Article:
Friday, February 12, 2016 INTERNATIONAL

Skip Navigation Links
 
link
 
link
SUPPLEMENT

Visitor Login










North Korean satellite launch heightens US-China tensions

Peter Symonds

An image from the rocket is broadcast on Korean TV

North Korea went ahead with its planned satellite launch on 7 February, ignoring international opposition, including concern expressed by China. The launch was immediately condemned by the US and its allies. Coming a month after North Korea carried out its fourth nuclear test, the event will escalate tensions in North East Asia.
BBC report said: North Korea fired a long-range rocket, which critics say is a test of banned missile technology. A state TV announcer said that North Korea had successfully placed a satellite in orbit.

N. Korea snubbed Wu
South Korea says it is to begin discussing with the US the deployment of a missile defence system.
Pyongyang’s decision to proceed is a slap in the face to its ally China, which only last week sent veteran diplomat Wu Dawei to North Korea to persuade its leadership to call off the launch. The regime not only snubbed Wu but sent the satellite into orbit a day ahead of the previously announced schedule. Beijing is already under intense pressure from Washington to impose tough new sanctions on Pyongyang, but is reluctant to precipitate an economic and political crisis in North Korea.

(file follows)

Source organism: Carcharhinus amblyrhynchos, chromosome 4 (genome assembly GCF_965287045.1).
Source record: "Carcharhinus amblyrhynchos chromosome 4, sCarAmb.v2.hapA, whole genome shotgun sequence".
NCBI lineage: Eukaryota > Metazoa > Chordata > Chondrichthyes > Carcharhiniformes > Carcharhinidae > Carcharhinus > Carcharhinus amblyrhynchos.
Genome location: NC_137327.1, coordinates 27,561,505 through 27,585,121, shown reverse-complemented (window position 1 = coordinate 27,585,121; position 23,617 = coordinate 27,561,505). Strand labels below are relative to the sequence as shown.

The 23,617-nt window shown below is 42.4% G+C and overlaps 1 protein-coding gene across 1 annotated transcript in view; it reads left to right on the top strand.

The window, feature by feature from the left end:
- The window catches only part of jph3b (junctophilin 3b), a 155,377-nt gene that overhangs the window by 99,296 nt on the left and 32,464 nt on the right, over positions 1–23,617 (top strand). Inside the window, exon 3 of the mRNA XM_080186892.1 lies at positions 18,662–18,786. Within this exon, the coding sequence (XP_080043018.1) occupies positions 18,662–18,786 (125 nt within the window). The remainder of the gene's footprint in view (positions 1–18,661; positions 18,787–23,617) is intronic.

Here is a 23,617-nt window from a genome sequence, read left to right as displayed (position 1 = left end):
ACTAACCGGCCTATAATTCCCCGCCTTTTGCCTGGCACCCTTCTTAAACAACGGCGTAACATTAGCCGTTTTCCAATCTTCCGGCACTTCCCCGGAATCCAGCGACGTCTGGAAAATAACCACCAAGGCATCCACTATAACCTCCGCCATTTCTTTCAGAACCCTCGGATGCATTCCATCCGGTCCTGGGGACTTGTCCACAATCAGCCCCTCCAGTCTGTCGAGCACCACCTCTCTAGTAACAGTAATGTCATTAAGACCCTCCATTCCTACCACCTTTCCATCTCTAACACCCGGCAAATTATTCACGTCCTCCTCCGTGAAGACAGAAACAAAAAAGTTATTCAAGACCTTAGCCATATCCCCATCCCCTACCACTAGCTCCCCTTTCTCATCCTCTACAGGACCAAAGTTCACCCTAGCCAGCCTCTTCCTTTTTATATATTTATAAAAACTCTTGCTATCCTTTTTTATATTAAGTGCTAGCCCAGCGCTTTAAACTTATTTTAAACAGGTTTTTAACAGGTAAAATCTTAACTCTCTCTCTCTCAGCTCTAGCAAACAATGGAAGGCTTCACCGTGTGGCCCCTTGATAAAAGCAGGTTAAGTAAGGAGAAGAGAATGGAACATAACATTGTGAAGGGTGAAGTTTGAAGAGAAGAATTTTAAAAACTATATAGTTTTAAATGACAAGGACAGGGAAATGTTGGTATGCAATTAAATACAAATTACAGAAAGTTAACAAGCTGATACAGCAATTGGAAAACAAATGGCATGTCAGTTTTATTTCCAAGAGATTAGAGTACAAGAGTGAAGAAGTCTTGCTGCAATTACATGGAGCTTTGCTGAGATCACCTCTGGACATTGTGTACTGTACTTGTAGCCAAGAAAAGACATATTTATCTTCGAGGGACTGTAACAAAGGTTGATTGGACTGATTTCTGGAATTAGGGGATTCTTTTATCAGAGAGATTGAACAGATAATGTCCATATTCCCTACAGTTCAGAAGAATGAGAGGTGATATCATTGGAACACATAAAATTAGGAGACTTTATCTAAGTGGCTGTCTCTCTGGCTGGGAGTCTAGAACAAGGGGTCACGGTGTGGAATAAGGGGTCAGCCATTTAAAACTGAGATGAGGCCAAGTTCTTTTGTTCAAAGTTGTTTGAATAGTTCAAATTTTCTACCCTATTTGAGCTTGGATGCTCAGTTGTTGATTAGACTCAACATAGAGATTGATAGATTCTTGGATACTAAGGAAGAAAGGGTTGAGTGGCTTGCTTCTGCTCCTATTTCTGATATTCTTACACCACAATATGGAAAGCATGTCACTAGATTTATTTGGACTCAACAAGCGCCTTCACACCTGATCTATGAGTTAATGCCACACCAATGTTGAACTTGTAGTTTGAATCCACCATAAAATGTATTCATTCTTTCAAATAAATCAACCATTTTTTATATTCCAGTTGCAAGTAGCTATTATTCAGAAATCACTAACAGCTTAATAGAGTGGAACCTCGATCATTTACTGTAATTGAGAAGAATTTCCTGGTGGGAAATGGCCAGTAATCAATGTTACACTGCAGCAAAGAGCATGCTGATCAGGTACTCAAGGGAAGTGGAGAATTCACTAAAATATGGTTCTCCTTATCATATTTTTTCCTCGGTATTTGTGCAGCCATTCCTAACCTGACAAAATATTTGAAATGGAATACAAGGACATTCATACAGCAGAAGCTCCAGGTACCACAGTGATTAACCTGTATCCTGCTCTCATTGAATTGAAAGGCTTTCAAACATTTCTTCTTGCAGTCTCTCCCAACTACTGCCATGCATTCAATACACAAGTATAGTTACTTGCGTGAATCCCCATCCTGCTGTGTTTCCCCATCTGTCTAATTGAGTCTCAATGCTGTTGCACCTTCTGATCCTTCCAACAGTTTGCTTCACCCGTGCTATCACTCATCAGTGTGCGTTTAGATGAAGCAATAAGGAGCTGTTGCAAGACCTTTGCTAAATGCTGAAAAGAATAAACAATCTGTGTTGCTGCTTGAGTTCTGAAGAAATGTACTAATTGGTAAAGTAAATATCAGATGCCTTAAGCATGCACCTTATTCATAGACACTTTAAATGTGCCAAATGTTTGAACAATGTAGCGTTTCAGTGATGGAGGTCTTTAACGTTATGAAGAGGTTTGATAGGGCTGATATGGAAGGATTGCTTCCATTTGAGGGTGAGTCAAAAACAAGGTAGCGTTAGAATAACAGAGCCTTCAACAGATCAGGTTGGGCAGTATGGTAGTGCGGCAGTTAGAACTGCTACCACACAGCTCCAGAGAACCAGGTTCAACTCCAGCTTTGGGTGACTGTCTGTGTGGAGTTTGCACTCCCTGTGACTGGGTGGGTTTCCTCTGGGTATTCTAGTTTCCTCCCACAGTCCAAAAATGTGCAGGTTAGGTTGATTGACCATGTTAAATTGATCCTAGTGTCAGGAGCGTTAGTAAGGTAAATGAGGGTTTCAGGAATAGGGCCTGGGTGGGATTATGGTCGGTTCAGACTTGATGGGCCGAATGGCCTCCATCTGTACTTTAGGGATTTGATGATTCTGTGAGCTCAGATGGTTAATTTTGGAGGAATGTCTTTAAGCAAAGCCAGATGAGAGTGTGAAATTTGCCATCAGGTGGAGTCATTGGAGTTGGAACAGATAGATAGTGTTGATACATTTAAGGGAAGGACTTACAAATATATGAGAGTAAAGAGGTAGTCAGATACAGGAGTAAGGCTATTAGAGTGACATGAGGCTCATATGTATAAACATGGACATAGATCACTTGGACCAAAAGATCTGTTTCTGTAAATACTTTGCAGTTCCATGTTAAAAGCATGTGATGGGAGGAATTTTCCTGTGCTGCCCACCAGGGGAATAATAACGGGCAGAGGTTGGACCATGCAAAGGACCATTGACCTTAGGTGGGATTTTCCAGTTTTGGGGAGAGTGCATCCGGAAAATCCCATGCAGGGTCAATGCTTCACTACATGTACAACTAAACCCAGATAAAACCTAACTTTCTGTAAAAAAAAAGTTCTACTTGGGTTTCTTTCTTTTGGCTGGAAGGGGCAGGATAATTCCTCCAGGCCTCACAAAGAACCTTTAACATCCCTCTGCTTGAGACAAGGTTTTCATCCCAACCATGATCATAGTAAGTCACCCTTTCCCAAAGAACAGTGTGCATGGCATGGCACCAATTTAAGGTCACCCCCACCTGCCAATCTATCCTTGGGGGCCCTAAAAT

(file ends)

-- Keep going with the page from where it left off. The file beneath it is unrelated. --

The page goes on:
There is nothing progressive about North Korea’s efforts to develop nuclear weapons and associated missile technology. Its small, rudimentary nuclear arsenal and equally primitive rocket technology are no defence against the US, which could annihilate North Korea’s military and industrial capacity many times over. Furthermore, Pyongyang’s nationalistic grandstanding and threats provide Washington with a convenient pretext to accelerate its military build-up in Asia.
The US and Japan seized on the satellite launch to call an emergency meeting of the UN Security Council and push through a resolution condemning North Korea and foreshadowing new sanctions. US National Security Adviser Susan Rice branded Pyongyang’s actions as “destabilising and provocative” and declared North Korea in breach of previous UN resolutions banning its testing of ballistic missile technology.

Chorus of condemnation
US allies in Europe and Asia all joined the chorus of condemnation and magnified the “threat” posed by the launch. France’s UN ambassador Francois Delattre accused North Korea of an “outrageous provocation” that threatened the future of the international non-proliferation regime. British Foreign Secretary Philip Hammond said that he had spoken to his Japanese counterpart and both agreed on the need for strong UN action.
While the rocket technology required to launch a satellite would aid in the development of long-range ballistic missiles, the US and the international media routinely conflate the two. However, as Melissa Hanham from the James Martin Centre for Nonproliferation Studies explained to the Washington Post: “This kind of rocket is designed as a space launch vehicle. Before we can consider it an inter-continental ballistic missile, there are a number of modifications that have to be made.”